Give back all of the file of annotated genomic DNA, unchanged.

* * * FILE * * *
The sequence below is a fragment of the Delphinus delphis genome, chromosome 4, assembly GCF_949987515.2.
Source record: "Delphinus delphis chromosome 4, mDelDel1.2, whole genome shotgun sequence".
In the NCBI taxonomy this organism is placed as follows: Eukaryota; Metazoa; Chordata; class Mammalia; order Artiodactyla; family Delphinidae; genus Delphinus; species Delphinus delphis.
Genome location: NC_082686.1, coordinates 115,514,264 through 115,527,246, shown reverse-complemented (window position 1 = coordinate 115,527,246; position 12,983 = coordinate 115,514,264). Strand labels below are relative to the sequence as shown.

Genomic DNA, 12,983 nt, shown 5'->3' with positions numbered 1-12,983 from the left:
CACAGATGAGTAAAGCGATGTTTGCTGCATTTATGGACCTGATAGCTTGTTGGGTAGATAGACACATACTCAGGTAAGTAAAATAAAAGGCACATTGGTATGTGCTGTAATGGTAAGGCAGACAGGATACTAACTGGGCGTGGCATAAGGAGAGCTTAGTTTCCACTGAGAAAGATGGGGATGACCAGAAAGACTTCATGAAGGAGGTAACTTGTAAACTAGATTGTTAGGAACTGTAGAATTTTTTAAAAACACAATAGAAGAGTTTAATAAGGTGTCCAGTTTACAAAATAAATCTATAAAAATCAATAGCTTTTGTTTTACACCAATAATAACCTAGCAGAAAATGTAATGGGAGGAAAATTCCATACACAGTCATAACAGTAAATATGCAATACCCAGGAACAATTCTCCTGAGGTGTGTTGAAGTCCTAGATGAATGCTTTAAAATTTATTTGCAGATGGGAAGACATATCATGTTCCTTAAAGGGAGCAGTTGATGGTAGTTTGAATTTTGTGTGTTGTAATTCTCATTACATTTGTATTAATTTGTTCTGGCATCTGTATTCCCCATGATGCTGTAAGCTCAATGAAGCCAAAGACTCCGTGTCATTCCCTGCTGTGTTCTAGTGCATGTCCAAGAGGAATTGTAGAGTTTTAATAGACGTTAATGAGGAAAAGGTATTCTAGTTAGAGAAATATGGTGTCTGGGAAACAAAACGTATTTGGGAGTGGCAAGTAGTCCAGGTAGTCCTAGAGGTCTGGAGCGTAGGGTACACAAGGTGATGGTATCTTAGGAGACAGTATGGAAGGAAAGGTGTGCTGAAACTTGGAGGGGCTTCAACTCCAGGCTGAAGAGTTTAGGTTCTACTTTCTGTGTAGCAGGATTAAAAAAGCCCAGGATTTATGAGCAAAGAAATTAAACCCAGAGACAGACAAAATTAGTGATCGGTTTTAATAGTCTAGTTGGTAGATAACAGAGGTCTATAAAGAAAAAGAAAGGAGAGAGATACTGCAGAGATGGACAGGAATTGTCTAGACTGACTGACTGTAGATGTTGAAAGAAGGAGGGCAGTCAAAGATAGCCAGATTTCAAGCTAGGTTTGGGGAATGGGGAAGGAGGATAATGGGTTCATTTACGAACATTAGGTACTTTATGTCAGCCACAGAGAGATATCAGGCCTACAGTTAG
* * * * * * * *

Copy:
The sequence below is a fragment of the Delphinus delphis genome, chromosome 4, assembly GCF_949987515.2.
Source record: "Delphinus delphis chromosome 4, mDelDel1.2, whole genome shotgun sequence".
In the NCBI taxonomy this organism is placed as follows: Eukaryota; Metazoa; Chordata; class Mammalia; order Artiodactyla; family Delphinidae; genus Delphinus; species Delphinus delphis.
Genome location: NC_082686.1, coordinates 115,514,264 through 115,527,246, shown reverse-complemented (window position 1 = coordinate 115,527,246; position 12,983 = coordinate 115,514,264). Strand labels below are relative to the sequence as shown.

Genomic DNA, 12,983 nt, shown 5'->3' with positions numbered 1-12,983 from the left:
CACAGATGAGTAAAGCGATGTTTGCTGCATTTATGGACCTGATAGCTTGTTGGGTAGATAGACACATACTCAGGTAAGTAAAATAAAAGGCACATTGGTATGTGCTGTAATGGTAAGGCAGACAGGATACTAACTGGGCGTGGCATAAGGAGAGCTTAGTTTCCACTGAGAAAGATGGGGATGACCAGAAAGACTTCATGAAGGAGGTAACTTGTAAACTAGATTGTTAGGAACTGTAGAATTTTTTAAAAACACAATAGAAGAGTTTAATAAGGTGTCCAGTTTACAAAATAAATCTATAAAAATCAATAGCTTTTGTTTTACACCAATAATAACCTAGCAGAAAATGTAATGGGAGGAAAATTCCATACACAGTCATAACAGTAAATATGCAATACCCAGGAACAATTCTCCTGAGGTGTGTTGAAGTCCTAGATGAATGCTTTAAAATTTATTTGCAGATGGGAAGACATATCATGTTCCTTAAAGGGAGCAGTTGATGGTAGTTTGAATTTTGTGTGTTGTAATTCTCATTACATTTGTATTAATTTGTTCTGGCATCTGTATTCCCCATGATGCTGTAAGCTCAATGAAGCCAAAGACTCCGTGTCATTCCCTGCTGTGTTCTAGTGCATGTCCAAGAGGAATTGTAGAGTTTTAATAGACGTTAATGAGGAAAAGGTATTCTAGTTAGAGAAATATGGTGTCTGGGAAACAAAACGTATTTGGGAGTGGCAAGTAGTCCAGGTAGTCCTAGAGGTCTGGAGCGTAGGGTACACAAGGTGATGGTATCTTAGGAGACAGTATGGAAGGAAAGGTGTGCTGAAACTTGGAGGGGCTTCAACTCCAGGCTGAAGAGTTTAGGTTCTACTTTCTGTGTAGCAGGATTAAAAAAGCCCAGGATTTATGAGCAAAGAAATTAAACCCAGAGACAGACAAAATTAGTGATCGGTTTTAATAGTCTAGTTGGTAGATAACAGAGGTCTATAAAGAAAAAGAAAGGAGAGAGATACTGCAGAGATGGACAGGAATTGTCTAGACTGACTGACTGTAGATGTTGAAAGAAGGAGGGCAGTCAAAGATAGCCAGATTTCAAGCTAGGTTTGGGGAATGGGGAAGGAGGATAATGGGTTCATTTACGAACATTAGGTACTTTATGTCAGCCACAGAGAGATATCAGGCCTACAGTTAG